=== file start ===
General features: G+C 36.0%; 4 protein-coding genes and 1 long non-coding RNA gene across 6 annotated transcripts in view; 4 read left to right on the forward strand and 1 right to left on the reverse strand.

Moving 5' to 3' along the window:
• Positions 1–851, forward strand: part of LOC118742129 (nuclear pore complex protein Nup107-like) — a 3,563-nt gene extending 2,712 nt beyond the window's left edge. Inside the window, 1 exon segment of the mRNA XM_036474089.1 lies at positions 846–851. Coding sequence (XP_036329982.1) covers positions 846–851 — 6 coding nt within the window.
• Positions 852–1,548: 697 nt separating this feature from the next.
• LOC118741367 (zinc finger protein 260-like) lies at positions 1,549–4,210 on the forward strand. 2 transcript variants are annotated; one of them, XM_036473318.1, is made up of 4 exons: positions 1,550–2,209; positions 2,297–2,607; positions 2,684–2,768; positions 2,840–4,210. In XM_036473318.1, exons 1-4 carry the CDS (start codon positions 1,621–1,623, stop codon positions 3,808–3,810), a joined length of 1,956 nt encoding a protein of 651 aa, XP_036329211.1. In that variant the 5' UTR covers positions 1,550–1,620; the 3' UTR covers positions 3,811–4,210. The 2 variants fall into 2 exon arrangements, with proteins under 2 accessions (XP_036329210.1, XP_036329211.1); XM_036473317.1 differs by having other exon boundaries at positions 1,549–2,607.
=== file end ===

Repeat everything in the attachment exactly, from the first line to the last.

General features: G+C 36.0%; 4 protein-coding genes and 1 long non-coding RNA gene across 6 annotated transcripts in view; 4 read left to right on the forward strand and 1 right to left on the reverse strand.

Moving 5' to 3' along the window:
• Positions 1–851, forward strand: part of LOC118742129 (nuclear pore complex protein Nup107-like) — a 3,563-nt gene extending 2,712 nt beyond the window's left edge. Inside the window, 1 exon segment of the mRNA XM_036474089.1 lies at positions 846–851. Coding sequence (XP_036329982.1) covers positions 846–851 — 6 coding nt within the window.
• Positions 852–1,548: 697 nt separating this feature from the next.
• LOC118741367 (zinc finger protein 260-like) lies at positions 1,549–4,210 on the forward strand. 2 transcript variants are annotated; one of them, XM_036473318.1, is made up of 4 exons: positions 1,550–2,209; positions 2,297–2,607; positions 2,684–2,768; positions 2,840–4,210. In XM_036473318.1, exons 1-4 carry the CDS (start codon positions 1,621–1,623, stop codon positions 3,808–3,810), a joined length of 1,956 nt encoding a protein of 651 aa, XP_036329211.1. In that variant the 5' UTR covers positions 1,550–1,620; the 3' UTR covers positions 3,811–4,210. The 2 variants fall into 2 exon arrangements, with proteins under 2 accessions (XP_036329210.1, XP_036329211.1); XM_036473317.1 differs by having other exon boundaries at positions 1,549–2,607.